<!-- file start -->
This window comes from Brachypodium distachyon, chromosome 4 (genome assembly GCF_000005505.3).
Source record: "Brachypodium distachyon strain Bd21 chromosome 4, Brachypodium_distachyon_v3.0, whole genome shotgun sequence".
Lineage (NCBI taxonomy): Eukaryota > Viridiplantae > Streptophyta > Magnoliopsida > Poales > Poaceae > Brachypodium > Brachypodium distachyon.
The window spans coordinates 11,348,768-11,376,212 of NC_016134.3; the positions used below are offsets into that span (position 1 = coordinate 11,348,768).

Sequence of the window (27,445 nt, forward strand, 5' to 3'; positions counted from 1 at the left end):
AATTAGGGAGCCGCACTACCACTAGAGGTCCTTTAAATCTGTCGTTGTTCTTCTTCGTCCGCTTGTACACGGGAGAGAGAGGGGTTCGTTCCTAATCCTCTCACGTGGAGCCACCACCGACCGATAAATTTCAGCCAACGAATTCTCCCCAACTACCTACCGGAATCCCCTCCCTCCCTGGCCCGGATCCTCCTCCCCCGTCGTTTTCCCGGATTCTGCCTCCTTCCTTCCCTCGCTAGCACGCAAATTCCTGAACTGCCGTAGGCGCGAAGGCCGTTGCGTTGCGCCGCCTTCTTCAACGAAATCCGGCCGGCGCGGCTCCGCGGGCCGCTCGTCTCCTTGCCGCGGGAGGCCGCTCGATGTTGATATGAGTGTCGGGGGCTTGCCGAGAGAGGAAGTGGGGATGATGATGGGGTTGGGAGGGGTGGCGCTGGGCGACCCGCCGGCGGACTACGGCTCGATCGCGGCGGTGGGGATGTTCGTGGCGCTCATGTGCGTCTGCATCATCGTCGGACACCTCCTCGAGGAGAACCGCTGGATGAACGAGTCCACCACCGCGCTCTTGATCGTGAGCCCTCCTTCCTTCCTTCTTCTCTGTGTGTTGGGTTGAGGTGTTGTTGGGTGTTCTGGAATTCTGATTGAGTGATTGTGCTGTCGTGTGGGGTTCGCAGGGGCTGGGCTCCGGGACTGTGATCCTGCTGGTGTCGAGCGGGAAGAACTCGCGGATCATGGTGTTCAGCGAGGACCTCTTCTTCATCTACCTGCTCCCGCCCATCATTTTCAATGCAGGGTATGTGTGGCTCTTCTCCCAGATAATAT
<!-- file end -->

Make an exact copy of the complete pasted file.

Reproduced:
This window comes from Brachypodium distachyon, chromosome 4 (genome assembly GCF_000005505.3).
Source record: "Brachypodium distachyon strain Bd21 chromosome 4, Brachypodium_distachyon_v3.0, whole genome shotgun sequence".
Lineage (NCBI taxonomy): Eukaryota > Viridiplantae > Streptophyta > Magnoliopsida > Poales > Poaceae > Brachypodium > Brachypodium distachyon.
The window spans coordinates 11,348,768-11,376,212 of NC_016134.3; the positions used below are offsets into that span (position 1 = coordinate 11,348,768).

Sequence of the window (27,445 nt, forward strand, 5' to 3'; positions counted from 1 at the left end):
AATTAGGGAGCCGCACTACCACTAGAGGTCCTTTAAATCTGTCGTTGTTCTTCTTCGTCCGCTTGTACACGGGAGAGAGAGGGGTTCGTTCCTAATCCTCTCACGTGGAGCCACCACCGACCGATAAATTTCAGCCAACGAATTCTCCCCAACTACCTACCGGAATCCCCTCCCTCCCTGGCCCGGATCCTCCTCCCCCGTCGTTTTCCCGGATTCTGCCTCCTTCCTTCCCTCGCTAGCACGCAAATTCCTGAACTGCCGTAGGCGCGAAGGCCGTTGCGTTGCGCCGCCTTCTTCAACGAAATCCGGCCGGCGCGGCTCCGCGGGCCGCTCGTCTCCTTGCCGCGGGAGGCCGCTCGATGTTGATATGAGTGTCGGGGGCTTGCCGAGAGAGGAAGTGGGGATGATGATGGGGTTGGGAGGGGTGGCGCTGGGCGACCCGCCGGCGGACTACGGCTCGATCGCGGCGGTGGGGATGTTCGTGGCGCTCATGTGCGTCTGCATCATCGTCGGACACCTCCTCGAGGAGAACCGCTGGATGAACGAGTCCACCACCGCGCTCTTGATCGTGAGCCCTCCTTCCTTCCTTCTTCTCTGTGTGTTGGGTTGAGGTGTTGTTGGGTGTTCTGGAATTCTGATTGAGTGATTGTGCTGTCGTGTGGGGTTCGCAGGGGCTGGGCTCCGGGACTGTGATCCTGCTGGTGTCGAGCGGGAAGAACTCGCGGATCATGGTGTTCAGCGAGGACCTCTTCTTCATCTACCTGCTCCCGCCCATCATTTTCAATGCAGGGTATGTGTGGCTCTTCTCCCAGATAATAT